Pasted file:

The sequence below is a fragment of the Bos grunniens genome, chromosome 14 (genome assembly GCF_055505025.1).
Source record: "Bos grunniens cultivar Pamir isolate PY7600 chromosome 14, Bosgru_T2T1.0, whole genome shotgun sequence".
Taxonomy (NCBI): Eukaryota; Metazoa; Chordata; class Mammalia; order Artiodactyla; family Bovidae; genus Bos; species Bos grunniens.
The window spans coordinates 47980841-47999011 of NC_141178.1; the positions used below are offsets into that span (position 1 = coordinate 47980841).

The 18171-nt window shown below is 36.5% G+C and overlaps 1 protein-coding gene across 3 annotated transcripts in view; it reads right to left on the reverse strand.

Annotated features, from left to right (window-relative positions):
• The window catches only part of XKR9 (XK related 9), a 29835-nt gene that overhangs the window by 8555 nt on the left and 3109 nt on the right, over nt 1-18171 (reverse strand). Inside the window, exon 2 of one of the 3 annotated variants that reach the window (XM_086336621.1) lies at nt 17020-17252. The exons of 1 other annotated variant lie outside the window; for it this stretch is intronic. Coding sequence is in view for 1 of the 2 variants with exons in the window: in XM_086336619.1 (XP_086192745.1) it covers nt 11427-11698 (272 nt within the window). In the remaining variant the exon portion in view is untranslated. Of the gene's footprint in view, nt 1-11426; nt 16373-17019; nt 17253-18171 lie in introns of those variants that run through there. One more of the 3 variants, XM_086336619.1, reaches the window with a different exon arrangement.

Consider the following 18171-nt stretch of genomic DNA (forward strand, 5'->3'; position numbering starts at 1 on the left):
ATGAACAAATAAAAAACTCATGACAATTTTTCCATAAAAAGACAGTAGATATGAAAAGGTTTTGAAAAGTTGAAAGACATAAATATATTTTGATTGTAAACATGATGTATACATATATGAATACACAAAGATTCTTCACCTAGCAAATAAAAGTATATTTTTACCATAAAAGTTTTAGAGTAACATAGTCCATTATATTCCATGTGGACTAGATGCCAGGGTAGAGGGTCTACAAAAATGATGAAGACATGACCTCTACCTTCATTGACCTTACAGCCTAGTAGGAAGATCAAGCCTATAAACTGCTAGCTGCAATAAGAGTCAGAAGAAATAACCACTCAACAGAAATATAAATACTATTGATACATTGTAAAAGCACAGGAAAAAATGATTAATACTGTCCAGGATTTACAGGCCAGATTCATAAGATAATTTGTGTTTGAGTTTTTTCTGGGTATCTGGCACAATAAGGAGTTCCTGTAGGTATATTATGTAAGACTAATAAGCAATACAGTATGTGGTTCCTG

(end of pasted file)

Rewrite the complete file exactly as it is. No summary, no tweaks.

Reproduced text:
The sequence below is a fragment of the Bos grunniens genome, chromosome 14 (genome assembly GCF_055505025.1).
Source record: "Bos grunniens cultivar Pamir isolate PY7600 chromosome 14, Bosgru_T2T1.0, whole genome shotgun sequence".
Taxonomy (NCBI): Eukaryota; Metazoa; Chordata; class Mammalia; order Artiodactyla; family Bovidae; genus Bos; species Bos grunniens.
The window spans coordinates 47980841-47999011 of NC_141178.1; the positions used below are offsets into that span (position 1 = coordinate 47980841).

The 18171-nt window shown below is 36.5% G+C and overlaps 1 protein-coding gene across 3 annotated transcripts in view; it reads right to left on the reverse strand.

Annotated features, from left to right (window-relative positions):
• The window catches only part of XKR9 (XK related 9), a 29835-nt gene that overhangs the window by 8555 nt on the left and 3109 nt on the right, over nt 1-18171 (reverse strand). Inside the window, exon 2 of one of the 3 annotated variants that reach the window (XM_086336621.1) lies at nt 17020-17252. The exons of 1 other annotated variant lie outside the window; for it this stretch is intronic. Coding sequence is in view for 1 of the 2 variants with exons in the window: in XM_086336619.1 (XP_086192745.1) it covers nt 11427-11698 (272 nt within the window). In the remaining variant the exon portion in view is untranslated. Of the gene's footprint in view, nt 1-11426; nt 16373-17019; nt 17253-18171 lie in introns of those variants that run through there. One more of the 3 variants, XM_086336619.1, reaches the window with a different exon arrangement.

Consider the following 18171-nt stretch of genomic DNA (forward strand, 5'->3'; position numbering starts at 1 on the left):
ATGAACAAATAAAAAACTCATGACAATTTTTCCATAAAAAGACAGTAGATATGAAAAGGTTTTGAAAAGTTGAAAGACATAAATATATTTTGATTGTAAACATGATGTATACATATATGAATACACAAAGATTCTTCACCTAGCAAATAAAAGTATATTTTTACCATAAAAGTTTTAGAGTAACATAGTCCATTATATTCCATGTGGACTAGATGCCAGGGTAGAGGGTCTACAAAAATGATGAAGACATGACCTCTACCTTCATTGACCTTACAGCCTAGTAGGAAGATCAAGCCTATAAACTGCTAGCTGCAATAAGAGTCAGAAGAAATAACCACTCAACAGAAATATAAATACTATTGATACATTGTAAAAGCACAGGAAAAAATGATTAATACTGTCCAGGATTTACAGGCCAGATTCATAAGATAATTTGTGTTTGAGTTTTTTCTGGGTATCTGGCACAATAAGGAGTTCCTGTAGGTATATTATGTAAGACTAATAAGCAATACAGTATGTGGTTCCTG